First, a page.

The illusion of ego in this sense seems to be an illusion of control. There are forces at work stronger than the individual that sweep us all along. And yet there is a kernel of agency in there, is there not? There is the part of the individual that is dissatisfied with the way things are as Standish O’Grady was with the state of the Irish peasants and as I am with much of the work I find myself doing on a day to day basis. And this part convinces itself that it can change the world. And then this part takes action (or doesn’t). And then this part sees the results of its action or inaction. Whether the results are success, failure or regret for inaction the grander cycle plays itself out and the individual plays his small or large role.

The question, I suppose, is whether the individual’s agency has importance or significance? Certainly, the individual’s agency has significance from the perspective of the individual when he is not awake to or concerned with the larger cycles at play. Or perhaps, human suffering can be attributed to the individual clinging too tightly to the success of his individual agenda not wishing to understand that the larger cycle will always win in the end? Alas, a subject for another day. Thank you for an enjoyable and thought provoking read Betch!

 

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My Experience With Stand Up Comedy – Thoughts on Misdirection

For a long time I have wanted to try stand up comedy. People have consistently told me that I have a good sense of humor and I experience pleasure and satisfaction when I make people laugh. I recognize there is a lot of ego and perhaps insecurity behind this motivation. There is very little that is altruistic about being on stage commanding the focus of the room’s attention, with my voice amplified by the only microphone in the room and speaking the words of my creation in the hopes that the people observing me will not only approve but will also be moved to laugh. I suppose an argument could be made that there is some aspect of altruism in the desire to make people laugh but (if I am being honest) any altruism involved would only account for a minute portion of my motivation. Altruism is there, I suppose, but it is vastly overshadowed by the ego in my estimation.

Anyway, recently I had the opportunity to perform stand up comedy in an actual comedy club. My performance went well enough for a beginner and the experience of facing my fear of standing before an audience, making myself vulnerable to their judgment and then coming out the other side unscathed was exhilarating. Although, the entire experience of developing material and seeing it through to its performance was not exactly how I had envisioned it, the process was satisfying. It was also educational in a lot of ways. One of the most interesting concepts I learned through this process was that laughter often results from a misdirection of the audience or by presenting the audience with an unexpected idea or take on an idea.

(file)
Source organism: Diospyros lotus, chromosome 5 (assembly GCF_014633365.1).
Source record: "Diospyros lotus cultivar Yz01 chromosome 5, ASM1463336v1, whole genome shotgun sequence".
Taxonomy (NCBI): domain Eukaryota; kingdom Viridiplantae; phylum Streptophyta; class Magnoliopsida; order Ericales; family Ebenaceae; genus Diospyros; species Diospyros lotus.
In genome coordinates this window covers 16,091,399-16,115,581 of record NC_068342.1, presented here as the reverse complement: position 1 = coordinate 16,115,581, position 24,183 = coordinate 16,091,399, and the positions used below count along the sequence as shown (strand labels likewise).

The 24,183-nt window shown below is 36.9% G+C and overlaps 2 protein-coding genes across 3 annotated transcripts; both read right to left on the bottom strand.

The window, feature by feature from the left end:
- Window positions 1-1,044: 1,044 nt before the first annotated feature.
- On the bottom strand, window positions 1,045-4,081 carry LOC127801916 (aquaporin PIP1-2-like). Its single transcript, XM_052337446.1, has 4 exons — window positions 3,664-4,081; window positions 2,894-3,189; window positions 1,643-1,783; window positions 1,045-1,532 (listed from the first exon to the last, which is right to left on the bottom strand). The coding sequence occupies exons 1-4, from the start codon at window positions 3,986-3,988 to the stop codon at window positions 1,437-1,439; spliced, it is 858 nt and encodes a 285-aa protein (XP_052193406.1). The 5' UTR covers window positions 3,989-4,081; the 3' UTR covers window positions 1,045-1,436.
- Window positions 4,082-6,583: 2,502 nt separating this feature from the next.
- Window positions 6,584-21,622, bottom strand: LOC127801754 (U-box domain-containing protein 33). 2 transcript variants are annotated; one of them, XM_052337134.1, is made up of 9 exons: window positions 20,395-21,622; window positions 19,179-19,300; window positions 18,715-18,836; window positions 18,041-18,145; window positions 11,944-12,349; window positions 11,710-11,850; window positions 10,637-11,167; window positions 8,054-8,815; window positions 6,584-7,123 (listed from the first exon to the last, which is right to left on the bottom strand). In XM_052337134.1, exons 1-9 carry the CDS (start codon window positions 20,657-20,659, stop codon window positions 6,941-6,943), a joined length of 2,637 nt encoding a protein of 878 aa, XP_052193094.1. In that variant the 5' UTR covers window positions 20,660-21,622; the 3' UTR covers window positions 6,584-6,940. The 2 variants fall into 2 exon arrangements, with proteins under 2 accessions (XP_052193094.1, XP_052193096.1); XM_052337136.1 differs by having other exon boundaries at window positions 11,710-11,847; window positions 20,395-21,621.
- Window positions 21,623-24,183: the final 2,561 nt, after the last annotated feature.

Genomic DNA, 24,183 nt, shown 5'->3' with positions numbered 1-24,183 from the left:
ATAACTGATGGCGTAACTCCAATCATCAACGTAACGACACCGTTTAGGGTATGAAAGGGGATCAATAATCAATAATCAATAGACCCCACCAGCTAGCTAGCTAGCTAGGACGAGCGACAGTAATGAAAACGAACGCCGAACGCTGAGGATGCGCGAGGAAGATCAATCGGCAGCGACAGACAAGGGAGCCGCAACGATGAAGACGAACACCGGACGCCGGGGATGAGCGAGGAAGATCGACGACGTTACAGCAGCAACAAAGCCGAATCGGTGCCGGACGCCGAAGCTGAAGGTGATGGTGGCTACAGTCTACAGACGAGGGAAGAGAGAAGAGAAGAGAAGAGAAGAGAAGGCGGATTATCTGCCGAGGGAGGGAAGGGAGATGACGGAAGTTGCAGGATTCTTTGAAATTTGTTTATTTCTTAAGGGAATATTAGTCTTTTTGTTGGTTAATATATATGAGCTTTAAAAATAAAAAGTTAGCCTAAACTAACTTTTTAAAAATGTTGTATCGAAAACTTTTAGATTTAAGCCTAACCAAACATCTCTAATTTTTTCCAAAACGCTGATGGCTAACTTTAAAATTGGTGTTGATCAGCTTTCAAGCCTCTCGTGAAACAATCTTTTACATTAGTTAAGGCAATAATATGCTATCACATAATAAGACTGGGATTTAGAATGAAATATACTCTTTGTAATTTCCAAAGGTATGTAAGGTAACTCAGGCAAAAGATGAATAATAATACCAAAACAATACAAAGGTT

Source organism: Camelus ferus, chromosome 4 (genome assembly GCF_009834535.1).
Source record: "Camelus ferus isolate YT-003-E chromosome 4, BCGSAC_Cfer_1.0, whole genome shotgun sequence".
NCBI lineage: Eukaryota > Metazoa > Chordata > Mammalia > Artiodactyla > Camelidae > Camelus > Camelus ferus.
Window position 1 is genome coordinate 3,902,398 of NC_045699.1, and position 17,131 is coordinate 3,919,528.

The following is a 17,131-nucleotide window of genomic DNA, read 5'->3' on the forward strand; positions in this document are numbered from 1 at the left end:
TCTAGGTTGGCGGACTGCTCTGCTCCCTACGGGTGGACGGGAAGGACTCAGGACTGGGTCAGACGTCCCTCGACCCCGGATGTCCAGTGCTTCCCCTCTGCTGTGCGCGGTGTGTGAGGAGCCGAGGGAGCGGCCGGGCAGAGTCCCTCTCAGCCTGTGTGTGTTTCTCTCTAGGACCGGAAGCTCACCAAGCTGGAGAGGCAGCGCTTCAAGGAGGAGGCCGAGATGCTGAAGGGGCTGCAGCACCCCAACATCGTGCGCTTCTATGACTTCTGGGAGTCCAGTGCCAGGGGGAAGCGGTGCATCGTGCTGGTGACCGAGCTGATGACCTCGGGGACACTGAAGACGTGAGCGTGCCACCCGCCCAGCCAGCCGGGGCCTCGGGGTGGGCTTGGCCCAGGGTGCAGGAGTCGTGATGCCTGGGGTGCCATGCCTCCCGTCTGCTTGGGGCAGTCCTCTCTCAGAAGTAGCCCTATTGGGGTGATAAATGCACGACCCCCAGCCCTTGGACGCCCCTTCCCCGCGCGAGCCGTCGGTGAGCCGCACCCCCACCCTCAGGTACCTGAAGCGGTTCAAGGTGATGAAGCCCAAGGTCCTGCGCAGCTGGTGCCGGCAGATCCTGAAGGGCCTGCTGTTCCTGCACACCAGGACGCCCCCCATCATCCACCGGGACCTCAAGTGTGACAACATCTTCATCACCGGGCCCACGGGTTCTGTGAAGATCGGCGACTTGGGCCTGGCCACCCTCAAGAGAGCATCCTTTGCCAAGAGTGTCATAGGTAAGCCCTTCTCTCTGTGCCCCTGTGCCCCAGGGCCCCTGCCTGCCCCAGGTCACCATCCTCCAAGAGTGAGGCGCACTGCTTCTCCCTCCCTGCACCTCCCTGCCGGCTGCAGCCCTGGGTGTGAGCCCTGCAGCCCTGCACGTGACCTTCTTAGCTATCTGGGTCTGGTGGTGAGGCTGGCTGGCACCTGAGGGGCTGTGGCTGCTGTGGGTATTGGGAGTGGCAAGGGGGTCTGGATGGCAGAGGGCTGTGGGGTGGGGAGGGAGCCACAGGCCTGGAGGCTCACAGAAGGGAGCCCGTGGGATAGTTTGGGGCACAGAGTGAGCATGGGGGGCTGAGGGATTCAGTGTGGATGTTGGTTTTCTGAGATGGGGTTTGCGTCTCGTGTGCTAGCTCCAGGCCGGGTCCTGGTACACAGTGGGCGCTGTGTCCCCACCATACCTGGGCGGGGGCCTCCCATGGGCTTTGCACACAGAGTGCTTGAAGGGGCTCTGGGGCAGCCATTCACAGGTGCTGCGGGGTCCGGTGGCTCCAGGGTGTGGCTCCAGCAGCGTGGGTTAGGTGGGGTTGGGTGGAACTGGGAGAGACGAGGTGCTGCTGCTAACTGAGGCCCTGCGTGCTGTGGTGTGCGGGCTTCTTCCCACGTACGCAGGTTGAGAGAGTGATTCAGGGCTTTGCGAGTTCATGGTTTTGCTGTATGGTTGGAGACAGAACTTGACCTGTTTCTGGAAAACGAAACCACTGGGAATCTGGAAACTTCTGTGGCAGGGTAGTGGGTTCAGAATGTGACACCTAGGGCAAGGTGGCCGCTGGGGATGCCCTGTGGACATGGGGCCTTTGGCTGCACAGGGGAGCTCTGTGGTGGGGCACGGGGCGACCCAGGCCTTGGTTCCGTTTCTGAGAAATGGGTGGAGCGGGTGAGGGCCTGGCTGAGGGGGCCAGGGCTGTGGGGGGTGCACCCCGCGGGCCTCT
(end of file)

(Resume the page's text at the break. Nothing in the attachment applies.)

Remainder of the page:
Making people laugh is to varying degrees both an art and a science. It is an art because effective comics have the ability to read an audience and react to them intuitively. I notice this both through observing experienced comics but also through my own experience. Indeed, some of the biggest laughs I got were in response to off the cuff remarks I made in the moment which were completely unplanned. On the other hand, making people laugh is also a science in that there are specific techniques used by comedians all the time to elicit laughter from their audience. Misdirection or surprising the audience is one of these techniques. What I mean by this is that a comedian will set an audience up by making them think he or she is going in one direction but will then surprise them by taking them in a completely different direction. The classic example of this is Henny Yongman’s “Take my wife… please!” line. By this line the audience is first led to believe that Mr. Youngman is making a point using a his wife as an example but then he takes the audience by surprise when he says “please” which changes the meaning of his original statement to mean, “please take my wife away from me.”